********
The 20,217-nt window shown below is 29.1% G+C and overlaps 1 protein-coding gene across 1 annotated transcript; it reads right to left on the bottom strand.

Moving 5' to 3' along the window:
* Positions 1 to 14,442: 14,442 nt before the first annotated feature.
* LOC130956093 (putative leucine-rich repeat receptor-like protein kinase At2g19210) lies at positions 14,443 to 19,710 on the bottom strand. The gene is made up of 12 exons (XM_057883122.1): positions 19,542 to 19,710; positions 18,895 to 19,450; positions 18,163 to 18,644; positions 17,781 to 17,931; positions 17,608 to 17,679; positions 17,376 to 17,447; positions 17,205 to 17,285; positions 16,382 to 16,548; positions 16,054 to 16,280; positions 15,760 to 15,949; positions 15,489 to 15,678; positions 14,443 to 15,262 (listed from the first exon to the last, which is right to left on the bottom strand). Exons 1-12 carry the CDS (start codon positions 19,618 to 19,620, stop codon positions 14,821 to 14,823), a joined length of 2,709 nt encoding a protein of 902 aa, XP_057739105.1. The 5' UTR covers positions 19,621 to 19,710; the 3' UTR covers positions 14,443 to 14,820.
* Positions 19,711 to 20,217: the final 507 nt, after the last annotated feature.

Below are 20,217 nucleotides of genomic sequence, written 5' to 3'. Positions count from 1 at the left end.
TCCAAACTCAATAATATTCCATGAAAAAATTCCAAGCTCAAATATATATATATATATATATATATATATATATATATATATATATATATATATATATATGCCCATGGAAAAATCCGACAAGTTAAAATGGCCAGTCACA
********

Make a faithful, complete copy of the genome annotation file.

The 20,217-nt window shown below is 29.1% G+C and overlaps 1 protein-coding gene across 1 annotated transcript; it reads right to left on the bottom strand.

Moving 5' to 3' along the window:
* Positions 1 to 14,442: 14,442 nt before the first annotated feature.
* LOC130956093 (putative leucine-rich repeat receptor-like protein kinase At2g19210) lies at positions 14,443 to 19,710 on the bottom strand. The gene is made up of 12 exons (XM_057883122.1): positions 19,542 to 19,710; positions 18,895 to 19,450; positions 18,163 to 18,644; positions 17,781 to 17,931; positions 17,608 to 17,679; positions 17,376 to 17,447; positions 17,205 to 17,285; positions 16,382 to 16,548; positions 16,054 to 16,280; positions 15,760 to 15,949; positions 15,489 to 15,678; positions 14,443 to 15,262 (listed from the first exon to the last, which is right to left on the bottom strand). Exons 1-12 carry the CDS (start codon positions 19,618 to 19,620, stop codon positions 14,821 to 14,823), a joined length of 2,709 nt encoding a protein of 902 aa, XP_057739105.1. The 5' UTR covers positions 19,621 to 19,710; the 3' UTR covers positions 14,443 to 14,820.
* Positions 19,711 to 20,217: the final 507 nt, after the last annotated feature.

Below are 20,217 nucleotides of genomic sequence, written 5' to 3'. Positions count from 1 at the left end.
TCCAAACTCAATAATATTCCATGAAAAAATTCCAAGCTCAAATATATATATATATATATATATATATATATATATATATATATATATATATATATATATGCCCATGGAAAAATCCGACAAGTTAAAATGGCCAGTCACA